Wednesday, September 29, 2010

Grand Old Blanda Makes Final Pass

I collected primarily baseball cards as an adolescent. They were, in some respect, my closest friends during those unsure and impressionable years. But a pack of football cards regularly found its way into my shoeboxes. Along with my bubble gum–scented diamond heroes, I equally cherished gridiron icons such as Bob Griese, my pitiful pre-Vermeil Eagles, and, heretically for a Philadelphia-area boy, my favorite player, Roger Staubach—most of them holding ridiculous poses for the lazy and unimaginative photographer. But one player in my football-card collection filled me with wonder: George Blanda. He sat in profile, head somberly in hands, a river delta of creases flanking his eye, and, most curiously, more silver in his hair than on his vaunted Oakland Raiders jersey. How could a man that old still be playing professional football? I had probably seen him kick field goals or extra points during a televised playoff game, but his helmet obscured that aged coif, so Blanda never achieved memorability on screen as he did from my football card.

In those days before the Internet, and even easily accessible sports encyclopedias, I gleaned virtually all of my sports knowledge from the reverse side of trading cards, where the statistics were listed and proved each player’s greatness or mediocrity. George Blanda’s fascinated me. His statistics went all the way back to 1949! How was that possible? Wasn’t that, like, right around World War II? I’d never seen so many rows on the back of a trading card. There was no room for the player’s standard capsule description. So many rows, in fact, that Topps didn’t even have space for his biographical information. This Blanda had no equal—not even the Kansas City Royals Lindy McDaniel, whose reduced-sized print went all the way back to a medieval 1955. But the Forties! Ancient Blanda surely must have played against Red Grange, the only black-and-white football legend of whom I was aware.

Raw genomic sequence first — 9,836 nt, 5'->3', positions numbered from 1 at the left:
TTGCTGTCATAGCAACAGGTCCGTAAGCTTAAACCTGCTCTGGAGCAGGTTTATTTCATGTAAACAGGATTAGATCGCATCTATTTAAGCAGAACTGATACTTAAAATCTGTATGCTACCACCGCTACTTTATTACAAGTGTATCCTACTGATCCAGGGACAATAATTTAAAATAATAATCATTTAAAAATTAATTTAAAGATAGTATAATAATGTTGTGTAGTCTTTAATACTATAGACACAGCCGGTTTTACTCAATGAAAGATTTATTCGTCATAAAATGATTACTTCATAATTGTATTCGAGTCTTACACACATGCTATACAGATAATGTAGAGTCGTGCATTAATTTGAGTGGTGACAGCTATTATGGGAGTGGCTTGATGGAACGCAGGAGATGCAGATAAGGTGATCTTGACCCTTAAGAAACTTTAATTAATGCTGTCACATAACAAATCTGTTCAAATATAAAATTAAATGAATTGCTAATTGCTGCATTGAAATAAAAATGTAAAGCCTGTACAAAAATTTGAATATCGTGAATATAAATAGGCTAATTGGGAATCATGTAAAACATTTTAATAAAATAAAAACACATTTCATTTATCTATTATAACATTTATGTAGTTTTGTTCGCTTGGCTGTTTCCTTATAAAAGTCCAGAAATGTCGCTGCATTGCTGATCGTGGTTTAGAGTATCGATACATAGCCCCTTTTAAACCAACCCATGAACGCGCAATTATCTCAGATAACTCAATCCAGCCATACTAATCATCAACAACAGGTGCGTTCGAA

But wait—the front of Blanda’s card surreally denoted that he was not only Oakland’s kicker, but its quarterback as well! I knew he wasn’t the Raiders’ starter, because I counted my fellow southpaw, Ken Stabler, among my favorite players, but this silver-haired geezer played quarterback and kicked? Blanda was some kind of superman, even if I couldn’t ascertain his passing statistics from the back of his card, which only displayed his ungodly kicking totals. In actuality, not a superman—Blanda had merely been “elected King of the World” by Raiders radio voice, Bill King, a few seasons earlier, after a remarkable five-week run of second-string heroics achieved with both arm and leg. Several years elapsed before I realized that the multi-positional Blanda was the last of a dying breed—even spending part of his early career as a linebacker. It took a few more years until I learned the history of the AFL and that Blanda had led the Houston Oilers to its first two championships in the upstart league.

Despite his success in the AFL and his induction into the Pro Football Hall of Fame, Blanda never won a Super Bowl, set the all-time record for interceptions thrown, and was quickly being pushed down prestigious career lists by beneficiaries of an increasingly pass-oriented NFL. Yet, for me, the silver-haired man with his head in his hands and stats that almost ran off the bottom of his football card retains a powerful aura as a player of unique toughness and resiliency.

Saturday, September 25, 2010

The Dub Didn't Sound Like the Hub...and There's the Rub